Olio Bistro: The secrets out


“It’s the best-kept secret,” bubbled Dima, our irrepressible, black-clad server. That turned out to be a favored catchphrase of the restaurant, but there was no hiding the young woman’s enthusiasm for her workplace, or her pride in its cuisine.

We’d heard that Olio was a little gem tucked away in an old building a block away from the carnivallike bustle of East Atlantic Avenue in Boca Beach — a neighborhood bistro with excellent food, a cozy ambience and a wine list to satisfy every taste. Thanks to the historic venue, the atmosphere didn’t have to be manufactured as it would were Olio located in a shopping mall storefront. The place has three main rooms: the main dining area, which is a long, brick-lined space; a more-intimate “bistro”; and a wine cellar — perfect for parties of 40 or so — whose walls support ceiling-high stacks of bottles.

We chose the main room, which had a banquette running the length of one wall, and sat side-by-side so we could enjoy the space and the cozy bar that welcomed casual diners who perched around it on tall chairs. Sconces with pinpoint bulbs dotted the walls, and the overall light level was intimate. While we studied the menu, we enjoyed a complimentary loaf of fresh, crusty bread accompanied by a compartmentalized plate containing butter on one side and herbed olive oil for dipping on the other.

Dima, our server, is one of those professionals who doesn’t have to write anything down, and she’s free with her comments on customers’ menu choices. Since tapas are a large part of the menu, we chose the fried calamari ($12), jumbo lump crab cocktail ($16) and — because it bore the restaurant’s name — the antipasto Olio (“excellent choice,” said Dima, rolling her eyes heavenward). Actually, all were very satisfying. The calamari — sweet, tender and not too greasy — was dusted with shaved Parmesan cheese. Huge chunks of crab came stuffed into a martini glass, accompanied by a Dijon-based dipping sauce. Dima was right about the antipasto. It was a tempting array of paper-thin salami, a generous amount of prosciutto, marinated vegetables, olives and chunks of farmer and blue-veined cheeses. The presentation was unique. Once we’d cleared the platter, we realized it consisted of one side of a wooden Chianti crate still stamped with the brand name “Ruffino,” and complete with box joints at each end.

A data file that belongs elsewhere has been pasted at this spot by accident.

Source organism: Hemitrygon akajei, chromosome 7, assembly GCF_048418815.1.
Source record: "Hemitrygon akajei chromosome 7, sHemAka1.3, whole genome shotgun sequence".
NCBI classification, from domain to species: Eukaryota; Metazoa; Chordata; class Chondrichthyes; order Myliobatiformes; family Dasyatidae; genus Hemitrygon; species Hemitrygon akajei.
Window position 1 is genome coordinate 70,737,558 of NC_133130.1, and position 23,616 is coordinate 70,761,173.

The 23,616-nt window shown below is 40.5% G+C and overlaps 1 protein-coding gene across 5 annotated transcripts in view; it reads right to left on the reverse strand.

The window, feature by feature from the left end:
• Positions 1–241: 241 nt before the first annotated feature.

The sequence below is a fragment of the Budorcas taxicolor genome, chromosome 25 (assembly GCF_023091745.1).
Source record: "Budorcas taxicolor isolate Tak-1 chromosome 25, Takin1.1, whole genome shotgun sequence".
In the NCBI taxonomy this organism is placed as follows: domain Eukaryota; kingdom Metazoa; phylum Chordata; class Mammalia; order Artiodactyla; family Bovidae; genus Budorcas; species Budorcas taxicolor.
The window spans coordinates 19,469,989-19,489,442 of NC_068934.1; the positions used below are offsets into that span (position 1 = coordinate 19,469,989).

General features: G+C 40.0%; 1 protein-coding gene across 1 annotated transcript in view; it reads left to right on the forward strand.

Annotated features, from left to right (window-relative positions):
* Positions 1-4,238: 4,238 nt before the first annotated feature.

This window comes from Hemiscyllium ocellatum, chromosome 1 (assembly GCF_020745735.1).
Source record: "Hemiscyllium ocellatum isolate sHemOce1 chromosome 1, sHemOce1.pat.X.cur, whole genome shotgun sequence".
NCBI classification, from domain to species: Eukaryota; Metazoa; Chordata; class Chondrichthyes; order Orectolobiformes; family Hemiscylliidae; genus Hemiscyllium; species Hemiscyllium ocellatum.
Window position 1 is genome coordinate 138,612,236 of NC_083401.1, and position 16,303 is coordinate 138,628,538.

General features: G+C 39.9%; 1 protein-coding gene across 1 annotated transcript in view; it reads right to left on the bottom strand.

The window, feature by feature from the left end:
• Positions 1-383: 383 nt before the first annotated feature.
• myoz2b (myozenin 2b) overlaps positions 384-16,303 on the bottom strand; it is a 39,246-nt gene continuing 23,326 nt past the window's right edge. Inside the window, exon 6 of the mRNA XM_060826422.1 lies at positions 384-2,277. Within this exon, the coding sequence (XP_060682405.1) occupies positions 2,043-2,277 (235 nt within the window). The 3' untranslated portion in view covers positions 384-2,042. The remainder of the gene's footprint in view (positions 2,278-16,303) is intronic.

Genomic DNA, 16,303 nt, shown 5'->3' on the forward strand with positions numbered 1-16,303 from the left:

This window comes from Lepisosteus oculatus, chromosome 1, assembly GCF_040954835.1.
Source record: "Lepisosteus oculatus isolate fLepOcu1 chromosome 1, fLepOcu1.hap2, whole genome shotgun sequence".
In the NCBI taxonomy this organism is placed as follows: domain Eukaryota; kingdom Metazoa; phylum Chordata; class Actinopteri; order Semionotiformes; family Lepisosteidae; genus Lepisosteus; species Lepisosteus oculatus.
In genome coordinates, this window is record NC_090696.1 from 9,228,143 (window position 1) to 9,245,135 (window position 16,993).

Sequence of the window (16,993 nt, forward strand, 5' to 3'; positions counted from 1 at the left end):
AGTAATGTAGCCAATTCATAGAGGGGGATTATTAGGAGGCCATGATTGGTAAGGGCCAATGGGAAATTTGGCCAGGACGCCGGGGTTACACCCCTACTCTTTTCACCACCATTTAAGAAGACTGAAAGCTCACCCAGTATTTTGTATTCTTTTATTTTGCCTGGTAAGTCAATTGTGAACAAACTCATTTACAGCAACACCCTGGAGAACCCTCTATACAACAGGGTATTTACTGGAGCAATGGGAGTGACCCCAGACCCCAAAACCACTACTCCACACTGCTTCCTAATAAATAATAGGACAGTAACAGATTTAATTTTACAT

For entrees, we tried a pasta dish, that being an individual category on the menu. In this case, we chose the simple Italian meatballs on spaghetti ($18, “from an old family recipe”). It didn’t disappoint. The sauce was rich and well herbed, and the meatballs had a delicate quality that we suspect was due to veal having been included in the mix. The spaghetti had been cooked perfectly al dente.

From the main entree list, we chose the brown-honey, crispy-roasted duck with Asian fried rice ($29). An imaginative departure from the traditional orange-sauce treatment, the honey glaze was very sweet, but succeeded because the gaminess of the meat demanded it. The duck was perfectly cooked and very moist. The bed of rice, which contained bits of chopped vegetables such as zucchini, was also sweet and might have been more appropriate as an accompaniment for a different dish. But it was delicious, nonetheless.

For dessert, Dima proudly displayed a platter of offerings ($8.50 each), many of which, she informed us, had been concocted by the pastry chef at Boheme Bistro, Olio’s better-known sister restaurant in Boca. They included fruit tart with custard, a dense chocolate cake and pistachio cheesecake, which we sampled. The slice was presented with a spritz of pistachio-infused frosting, and was rich, yet subtle — the perfect ending to an excellent meal.

We decided that there was no question we would return to Olio and share the dining experience with friends. And we would be sure to request Dima as our server.

Olio Bistro

42 SE Second Ave., Boca Beach



Cuisine: European/Asian

Cost: Expensive

Hours: Dinner Tuesday through Saturday

Reservations: Strongly suggested on Fridays and Saturdays

Bar: Full service. Extensive wine list, with wines available by the glass

Sound level: Moderate

Outside smoking: Yes

For kids: Boosters and high chairs available. No special menu items available

Credit cards accepted: V, MC, AE, Discover

Olio Bistro
42 SE Second Ave., Boca Beach

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